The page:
Ain't we got fun…
Ain't we got fun…
Every eight years, planet Venus is positioned such that we Northern Hemisphere dwellers can see it at both dawn and dusk— on the same day! That time has come.
On March 22nd, 23rd, and 24th, you will have a chance to see Venus as both Morning Star and Evening Star.
To observe this phenomenon, pick an observing location with unobstructed views of the eastern and western horizons. In the morning, shortly before sunrise, look ENE for the brilliant planet, low over the horizon. It will be north of where the Sun rises. Do not look directly at the Sun after it rises, as this will damage your eyes!
In the evening, just after sunset, look WNW for the goddess of love, low over the horizon and north of where the Sun sets.
Start looking on the 22nd, just in case clouds or foul weather eliminate your view at either dawn or dusk. The goal here is to see Venus twice in one day.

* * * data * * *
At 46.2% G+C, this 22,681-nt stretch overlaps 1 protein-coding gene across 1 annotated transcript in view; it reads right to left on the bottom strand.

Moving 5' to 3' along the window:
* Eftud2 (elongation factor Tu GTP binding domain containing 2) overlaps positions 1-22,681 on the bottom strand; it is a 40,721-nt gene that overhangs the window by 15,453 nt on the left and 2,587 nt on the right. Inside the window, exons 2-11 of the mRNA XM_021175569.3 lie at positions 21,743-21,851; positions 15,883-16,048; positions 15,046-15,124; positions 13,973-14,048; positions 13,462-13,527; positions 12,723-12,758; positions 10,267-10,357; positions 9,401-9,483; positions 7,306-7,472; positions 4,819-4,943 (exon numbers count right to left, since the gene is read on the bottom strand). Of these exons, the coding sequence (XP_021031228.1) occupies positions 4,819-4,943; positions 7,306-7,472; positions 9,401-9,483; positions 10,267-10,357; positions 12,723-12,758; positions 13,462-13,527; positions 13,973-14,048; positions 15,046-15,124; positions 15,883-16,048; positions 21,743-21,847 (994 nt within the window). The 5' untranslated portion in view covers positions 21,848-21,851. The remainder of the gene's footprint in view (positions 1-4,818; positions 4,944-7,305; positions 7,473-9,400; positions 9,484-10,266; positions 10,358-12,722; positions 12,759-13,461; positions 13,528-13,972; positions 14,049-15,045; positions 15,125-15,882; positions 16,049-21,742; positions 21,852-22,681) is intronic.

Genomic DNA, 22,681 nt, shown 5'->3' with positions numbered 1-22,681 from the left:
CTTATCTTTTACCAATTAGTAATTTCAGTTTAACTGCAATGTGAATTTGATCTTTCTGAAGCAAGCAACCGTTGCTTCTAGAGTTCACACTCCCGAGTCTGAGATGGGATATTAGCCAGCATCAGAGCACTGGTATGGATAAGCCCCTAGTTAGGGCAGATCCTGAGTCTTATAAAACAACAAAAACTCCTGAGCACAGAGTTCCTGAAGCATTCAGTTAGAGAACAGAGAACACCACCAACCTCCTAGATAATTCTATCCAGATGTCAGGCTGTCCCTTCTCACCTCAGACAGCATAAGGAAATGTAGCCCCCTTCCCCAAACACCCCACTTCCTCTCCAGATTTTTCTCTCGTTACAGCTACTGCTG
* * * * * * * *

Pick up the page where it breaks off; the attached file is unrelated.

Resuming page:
Venus in crescent phase (NASA)
If you have binoculars or a telescope, and you’re careful to catch Venus before the Sun rises or after it sets, look for the ultra-thin crescent phase that Venus is currently exhibiting. You can also look for the cusp extensions that may be visible; sunlight scattered by Venus’s atmosphere makes the ends of the thin crescent appear to stretch more than halfway around the limb (outer edge) of the planet’s disk!
If you’re successful with your double observation, post a comment here and claim your bragging rights!
Night or day-time
It's all play-time
Ain't we got fun?
Astronomy Essential: All solar system bodies except the Sun shine by reflected light.
Earth, our Moon, the other planets and their moons, the asteroids, and the comets of our solar system appear illuminated because they reflect sunlight, not because they are producing light. However, stars— of which our Sun is one— are themselves light sources.
Reflection is the rebounding of light from a surface.